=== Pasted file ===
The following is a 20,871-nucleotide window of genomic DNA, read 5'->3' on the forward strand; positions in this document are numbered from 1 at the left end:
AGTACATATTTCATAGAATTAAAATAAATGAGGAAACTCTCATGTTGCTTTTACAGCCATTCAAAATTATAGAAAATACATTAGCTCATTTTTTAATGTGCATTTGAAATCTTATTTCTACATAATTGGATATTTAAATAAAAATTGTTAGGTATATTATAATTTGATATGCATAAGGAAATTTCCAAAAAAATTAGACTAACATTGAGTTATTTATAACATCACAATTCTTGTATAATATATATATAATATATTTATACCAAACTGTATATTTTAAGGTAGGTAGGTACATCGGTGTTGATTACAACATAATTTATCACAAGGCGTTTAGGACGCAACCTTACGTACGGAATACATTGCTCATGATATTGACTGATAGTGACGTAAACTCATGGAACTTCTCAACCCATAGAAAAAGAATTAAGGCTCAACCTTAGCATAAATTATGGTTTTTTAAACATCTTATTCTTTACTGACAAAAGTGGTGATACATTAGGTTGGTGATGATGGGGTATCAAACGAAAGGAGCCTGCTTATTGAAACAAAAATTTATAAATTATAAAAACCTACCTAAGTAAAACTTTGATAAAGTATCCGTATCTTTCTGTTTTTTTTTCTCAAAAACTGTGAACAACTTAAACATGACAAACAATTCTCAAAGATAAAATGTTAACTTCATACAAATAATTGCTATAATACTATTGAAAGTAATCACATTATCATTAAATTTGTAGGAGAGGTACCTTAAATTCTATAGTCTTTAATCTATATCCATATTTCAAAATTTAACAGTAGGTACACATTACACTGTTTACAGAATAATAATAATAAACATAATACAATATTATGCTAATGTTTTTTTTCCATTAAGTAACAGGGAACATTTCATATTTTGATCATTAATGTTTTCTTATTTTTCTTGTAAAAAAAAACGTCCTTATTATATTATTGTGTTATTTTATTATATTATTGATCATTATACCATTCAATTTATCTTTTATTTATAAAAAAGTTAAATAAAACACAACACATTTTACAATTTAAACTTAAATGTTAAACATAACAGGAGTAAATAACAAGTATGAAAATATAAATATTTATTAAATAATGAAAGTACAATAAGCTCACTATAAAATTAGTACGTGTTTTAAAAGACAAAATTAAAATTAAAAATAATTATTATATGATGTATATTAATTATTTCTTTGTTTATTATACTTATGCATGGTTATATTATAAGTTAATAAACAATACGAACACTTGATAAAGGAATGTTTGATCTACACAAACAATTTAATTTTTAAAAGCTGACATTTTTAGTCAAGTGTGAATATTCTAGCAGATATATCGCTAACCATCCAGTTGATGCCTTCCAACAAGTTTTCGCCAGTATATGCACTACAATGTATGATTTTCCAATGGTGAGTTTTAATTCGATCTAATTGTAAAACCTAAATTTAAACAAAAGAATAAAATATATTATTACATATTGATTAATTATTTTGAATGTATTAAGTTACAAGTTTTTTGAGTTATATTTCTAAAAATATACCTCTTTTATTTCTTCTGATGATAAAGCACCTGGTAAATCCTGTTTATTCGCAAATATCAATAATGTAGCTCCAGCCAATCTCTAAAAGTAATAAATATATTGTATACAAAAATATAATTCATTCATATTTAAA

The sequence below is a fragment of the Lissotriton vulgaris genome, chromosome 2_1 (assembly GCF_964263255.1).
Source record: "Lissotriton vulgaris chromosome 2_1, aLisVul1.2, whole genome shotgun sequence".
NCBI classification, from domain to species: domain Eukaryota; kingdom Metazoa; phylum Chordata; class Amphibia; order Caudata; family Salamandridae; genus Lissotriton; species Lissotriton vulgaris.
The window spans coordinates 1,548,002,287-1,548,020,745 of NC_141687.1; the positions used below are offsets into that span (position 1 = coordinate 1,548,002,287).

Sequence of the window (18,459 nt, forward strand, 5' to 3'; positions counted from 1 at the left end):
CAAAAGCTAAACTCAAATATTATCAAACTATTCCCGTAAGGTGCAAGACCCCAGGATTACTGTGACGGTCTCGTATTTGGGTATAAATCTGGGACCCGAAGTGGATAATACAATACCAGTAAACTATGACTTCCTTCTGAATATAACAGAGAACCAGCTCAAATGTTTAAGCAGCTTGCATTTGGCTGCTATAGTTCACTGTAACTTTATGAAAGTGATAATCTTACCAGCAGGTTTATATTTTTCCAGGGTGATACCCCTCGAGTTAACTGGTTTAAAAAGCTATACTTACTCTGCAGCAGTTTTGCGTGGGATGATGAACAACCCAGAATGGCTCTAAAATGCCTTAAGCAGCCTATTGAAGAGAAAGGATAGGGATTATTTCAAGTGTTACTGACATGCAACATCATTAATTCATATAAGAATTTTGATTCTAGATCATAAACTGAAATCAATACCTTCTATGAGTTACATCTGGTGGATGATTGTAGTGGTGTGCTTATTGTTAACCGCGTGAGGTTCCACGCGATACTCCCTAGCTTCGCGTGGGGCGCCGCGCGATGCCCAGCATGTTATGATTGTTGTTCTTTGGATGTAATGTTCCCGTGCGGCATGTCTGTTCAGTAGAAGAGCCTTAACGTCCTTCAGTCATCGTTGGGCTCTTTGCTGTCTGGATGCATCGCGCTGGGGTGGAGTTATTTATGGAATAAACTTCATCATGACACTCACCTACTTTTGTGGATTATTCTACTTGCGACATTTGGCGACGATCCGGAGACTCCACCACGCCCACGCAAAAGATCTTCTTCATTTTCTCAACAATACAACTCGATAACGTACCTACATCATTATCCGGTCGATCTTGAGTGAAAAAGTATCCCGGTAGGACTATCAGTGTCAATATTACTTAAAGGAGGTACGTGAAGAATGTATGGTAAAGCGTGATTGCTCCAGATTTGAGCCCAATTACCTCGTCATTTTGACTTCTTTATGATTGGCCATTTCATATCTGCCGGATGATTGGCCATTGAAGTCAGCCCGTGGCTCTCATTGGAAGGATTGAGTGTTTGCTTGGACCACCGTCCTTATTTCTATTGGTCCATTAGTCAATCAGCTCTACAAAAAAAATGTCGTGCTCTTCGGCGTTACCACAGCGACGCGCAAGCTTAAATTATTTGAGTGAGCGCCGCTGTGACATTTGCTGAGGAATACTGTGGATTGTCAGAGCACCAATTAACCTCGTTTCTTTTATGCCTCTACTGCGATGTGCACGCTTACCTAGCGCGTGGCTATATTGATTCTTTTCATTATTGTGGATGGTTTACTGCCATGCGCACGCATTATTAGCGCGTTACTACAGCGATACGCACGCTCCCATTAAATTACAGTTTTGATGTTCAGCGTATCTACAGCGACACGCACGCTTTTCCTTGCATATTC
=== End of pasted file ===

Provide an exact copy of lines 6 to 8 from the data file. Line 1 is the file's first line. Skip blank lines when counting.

The window spans coordinates 1,548,002,287-1,548,020,745 of NC_141687.1; the positions used below are offsets into that span (position 1 = coordinate 1,548,002,287).

Sequence of the window (18,459 nt, forward strand, 5' to 3'; positions counted from 1 at the left end):
CAAAAGCTAAACTCAAATATTATCAAACTATTCCCGTAAGGTGCAAGACCCCAGGATTACTGTGACGGTCTCGTATTTGGGTATAAATCTGGGACCCGAAGTGGATAATACAATACCAGTAAACTATGACTTCCTTCTGAATATAACAGAGAACCAGCTCAAATGTTTAAGCAGCTTGCATTTGGCTGCTATAGTTCACTGTAACTTTATGAAAGTGATAATCTTACCAGCAGGTTTATATTTTTCCAGGGTGATACCCCTCGAGTTAACTGGTTTAAAAAGCTATACTTACTCTGCAGCAGTTTTGCGTGGGATGATGAACAACCCAGAATGGCTCTAAAATGCCTTAAGCAGCCTATTGAAGAGAAAGGATAGGGATTATTTCAAGTGTTACTGACATGCAACATCATTAATTCATATAAGAATTTTGATTCTAGATCATAAACTGAAATCAATACCTTCTATGAGTTACATCTGGTGGATGATTGTAGTGGTGTGCTTATTGTTAACCGCGTGAGGTTCCACGCGATACTCCCTAGCTTCGCGTGGGGCGCCGCGCGATGCCCAGCATGTTATGATTGTTGTTCTTTGGATGTAATGTTCCCGTGCGGCATGTCTGTTCAGTAGAAGAGCCTTAACGTCCTTCAGTCATCGTTGGGCTCTTTGCTGTCTGGATGCATCGCGCTGGGGTGGAGTTATTTATGGAATAAACTTCATCATGACACTCACCTACTTTTGTGGATTATTCTACTTGCGACATTTGGCGACGATCCGGAGACTCCACCACGCCCACGCAAAAGATCTTCTTCATTTTCTCAACAATACAACTCGATAACGTACCTACATCATTATCCGGTCGATCTTGAGTGAAAAAGTATCCCGGTAGGACTATCAGTGTCAATATTACTTAAAGGAGGTACGTGAAGAATGTATGGTAAAGCGTGATTGCTCCAGATTTGAGCCCAATTACCTCGTCATTTTGACTTCTTTATGATTGGCCATTTCATATCTGCCGGATGATTGGCCATTGAAGTCAGCCCGTGGCTCTCATTGGAAGGATTGAGTGTTTGCTTGGACCACCGTCCTTATTTCTATTGGTCCATTAGTCAATCAGCTCTACAAAAAAAATGTCGTGCTCTTCGGCGTTACCACAGCGACGCGCAAGCTTAAATTATTTGAGTGAGCGCCGCTGTGACATTTGCTGAGGAATACTGTGGATTGTCAGAGCACCAATTAACCTCGTTTCTTTTATGCCTCTACTGCGATGTGCACGCTTACCTAGCGCGTGGCTATATTGATTCTTTTCATTATTGTGGATGGTTTACTGCCATGCGCACGCATTATTAGCGCGTTACTACAGCGATACGCACGCTCCCATTAAATTACAGTTTTGATGTTCAGCGTATCTACAGCGACACGCACGCTTTTCCTTGCATATTC